## 2 292.91 60613 5.0873     27540 26.161 < 2.2e-16 ***
## ---
## Signif. codes:  0 '***' 0.001 '**' 0.01 '*' 0.05 '.' 0.1 ' ' 1

Yes, yes it is! Our anova function has performed an f-test here, and our GAM model is significantly better that linear regression.

11 Summary

So, we looked at what a regression model is and how we are explaining one variable: \(y\), with another: \(x\). One of the underlying assumptions is a linear relationship, but this isn’t always the case. Where the relationship varies across the range of \(x\), we can use functions to alter this shape. A nice way to do it is by chaining smooth curves together at ‘knot’-points, and we refer to this as a ‘spline.’

We can use these splines in a regular regression, but if we use them in the context of a GAM, we estimate both the regression model and how smooth to make our smoothers.

The mgcv package is great for estimating GAMs and choosing the smoothing parameters. The example above shows a spline-based GAM giving a much better fit than a linear regression model. If your data are not linear, or noisy, a smoother might be appropriate

I highly recommend Noam Ross’ https://twitter.com/noamross?s=20 free online GAM course: https://noamross.github.io/gams-in-r-course/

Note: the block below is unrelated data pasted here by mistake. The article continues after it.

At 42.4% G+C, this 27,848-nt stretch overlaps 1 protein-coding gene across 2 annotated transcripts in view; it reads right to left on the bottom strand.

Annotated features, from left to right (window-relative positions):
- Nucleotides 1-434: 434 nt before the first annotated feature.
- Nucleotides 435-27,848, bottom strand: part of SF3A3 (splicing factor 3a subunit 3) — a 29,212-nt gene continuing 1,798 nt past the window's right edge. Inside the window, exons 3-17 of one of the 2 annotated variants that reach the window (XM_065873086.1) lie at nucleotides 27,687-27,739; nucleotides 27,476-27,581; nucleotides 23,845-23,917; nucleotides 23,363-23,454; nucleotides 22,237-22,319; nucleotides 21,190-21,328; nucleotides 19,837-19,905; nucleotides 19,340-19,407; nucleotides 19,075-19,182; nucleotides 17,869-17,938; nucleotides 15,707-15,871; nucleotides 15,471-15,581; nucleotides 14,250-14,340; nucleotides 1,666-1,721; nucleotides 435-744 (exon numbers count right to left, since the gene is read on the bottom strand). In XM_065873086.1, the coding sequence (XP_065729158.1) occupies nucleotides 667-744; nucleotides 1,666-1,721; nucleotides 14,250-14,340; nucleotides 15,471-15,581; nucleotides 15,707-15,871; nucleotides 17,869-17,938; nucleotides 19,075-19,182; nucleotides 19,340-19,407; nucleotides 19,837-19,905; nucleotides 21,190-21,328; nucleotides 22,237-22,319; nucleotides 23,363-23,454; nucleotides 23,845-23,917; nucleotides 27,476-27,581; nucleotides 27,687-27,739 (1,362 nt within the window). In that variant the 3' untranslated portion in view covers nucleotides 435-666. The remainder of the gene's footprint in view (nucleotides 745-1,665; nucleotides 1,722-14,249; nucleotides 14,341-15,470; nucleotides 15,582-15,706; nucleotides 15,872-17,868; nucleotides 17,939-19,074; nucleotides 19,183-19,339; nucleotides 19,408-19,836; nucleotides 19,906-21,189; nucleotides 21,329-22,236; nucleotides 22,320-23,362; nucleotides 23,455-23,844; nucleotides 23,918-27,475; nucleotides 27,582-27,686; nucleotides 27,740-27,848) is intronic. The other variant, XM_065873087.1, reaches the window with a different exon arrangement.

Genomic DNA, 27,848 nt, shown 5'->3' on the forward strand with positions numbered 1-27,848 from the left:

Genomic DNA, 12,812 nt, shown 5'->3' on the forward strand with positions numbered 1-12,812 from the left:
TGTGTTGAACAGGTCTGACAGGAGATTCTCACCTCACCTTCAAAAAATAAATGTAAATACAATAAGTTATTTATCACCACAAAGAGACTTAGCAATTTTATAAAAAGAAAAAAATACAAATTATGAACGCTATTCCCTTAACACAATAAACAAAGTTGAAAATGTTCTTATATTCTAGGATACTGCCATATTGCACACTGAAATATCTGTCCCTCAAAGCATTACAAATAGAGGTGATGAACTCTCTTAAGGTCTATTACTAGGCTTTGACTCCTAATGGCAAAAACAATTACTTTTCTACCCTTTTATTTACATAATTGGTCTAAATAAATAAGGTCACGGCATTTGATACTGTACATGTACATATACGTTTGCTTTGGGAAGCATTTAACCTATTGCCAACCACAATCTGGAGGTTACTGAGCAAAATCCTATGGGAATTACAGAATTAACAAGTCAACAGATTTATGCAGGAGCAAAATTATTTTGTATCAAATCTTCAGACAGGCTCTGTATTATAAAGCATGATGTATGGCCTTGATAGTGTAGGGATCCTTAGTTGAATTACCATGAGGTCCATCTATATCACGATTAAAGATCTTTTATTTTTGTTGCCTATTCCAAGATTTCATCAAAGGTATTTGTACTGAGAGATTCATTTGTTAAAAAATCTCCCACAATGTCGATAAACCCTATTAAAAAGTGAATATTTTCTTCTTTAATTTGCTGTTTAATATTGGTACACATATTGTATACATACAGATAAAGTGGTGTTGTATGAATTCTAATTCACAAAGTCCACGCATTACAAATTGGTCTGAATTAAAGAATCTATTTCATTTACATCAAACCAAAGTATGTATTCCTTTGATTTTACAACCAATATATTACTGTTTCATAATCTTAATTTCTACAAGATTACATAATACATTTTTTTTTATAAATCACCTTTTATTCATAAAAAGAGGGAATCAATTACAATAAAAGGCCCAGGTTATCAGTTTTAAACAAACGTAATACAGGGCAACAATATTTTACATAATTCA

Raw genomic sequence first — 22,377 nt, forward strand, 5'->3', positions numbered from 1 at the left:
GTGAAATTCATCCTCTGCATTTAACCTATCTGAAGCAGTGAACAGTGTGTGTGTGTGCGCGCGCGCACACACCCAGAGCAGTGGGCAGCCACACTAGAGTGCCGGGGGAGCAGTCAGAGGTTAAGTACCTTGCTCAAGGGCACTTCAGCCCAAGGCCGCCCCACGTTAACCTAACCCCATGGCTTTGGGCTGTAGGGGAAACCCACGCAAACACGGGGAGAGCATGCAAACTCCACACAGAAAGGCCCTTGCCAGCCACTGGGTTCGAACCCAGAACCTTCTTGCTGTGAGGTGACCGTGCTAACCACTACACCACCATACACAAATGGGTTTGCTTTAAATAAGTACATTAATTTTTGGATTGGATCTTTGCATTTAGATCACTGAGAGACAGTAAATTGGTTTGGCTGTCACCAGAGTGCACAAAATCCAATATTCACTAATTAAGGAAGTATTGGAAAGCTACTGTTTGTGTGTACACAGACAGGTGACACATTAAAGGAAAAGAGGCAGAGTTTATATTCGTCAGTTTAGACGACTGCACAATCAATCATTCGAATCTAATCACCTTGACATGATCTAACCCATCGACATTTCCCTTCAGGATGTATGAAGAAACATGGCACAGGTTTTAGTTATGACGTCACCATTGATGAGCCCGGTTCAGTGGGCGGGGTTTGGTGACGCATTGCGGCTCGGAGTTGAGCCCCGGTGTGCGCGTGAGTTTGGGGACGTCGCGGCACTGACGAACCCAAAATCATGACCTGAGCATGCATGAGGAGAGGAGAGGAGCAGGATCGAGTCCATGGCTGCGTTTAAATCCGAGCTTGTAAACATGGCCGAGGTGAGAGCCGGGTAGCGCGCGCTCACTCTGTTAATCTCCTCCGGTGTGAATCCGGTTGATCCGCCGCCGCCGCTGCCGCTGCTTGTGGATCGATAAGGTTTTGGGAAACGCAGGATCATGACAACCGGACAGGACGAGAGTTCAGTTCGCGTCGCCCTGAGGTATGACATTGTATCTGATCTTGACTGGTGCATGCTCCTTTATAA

For more depth, Simon Wood’s Generalized Additive Models is one of the best books on, not just GAMS, but regression in general: https://www.crcpress.com/Generalized-Additive-Models-An-Introduction-with-R-Second-Edition/Wood/p/book/9781498728331



12 References:

  • NELDER, J. A. & WEDDERBURN, R. W. M. 1972. Generalized Linear Models. Journal of the Royal Statistical Society. Series A (General), 135, 370-384.

  • HARRELL, F. E., JR. 2001. Regression Modeling Strategies, New York, Springer-Verlag New York.

  • HASTIE, T. & TIBSHIRANI, R. 1986. Generalized Additive Models. Statistical Science, 1, 297-310. 291

  • HASTIE, T., TIBSHIRANI, R. & FRIEDMAN, J. 2009. The Elements of Statistical Learning : Data Mining, Inference, and Prediction, New York, NETHERLANDS, Springer.

  • WOOD, S. N. 2017. Generalized Additive Models: An Introduction with R, Second Edition, Florida, USA, CRC Press.

Chris Mainey
Chris Mainey
Senior Data Scientist

NHS Senior Data Scientist with interests in statistical modelling and machine learning in healthcare data.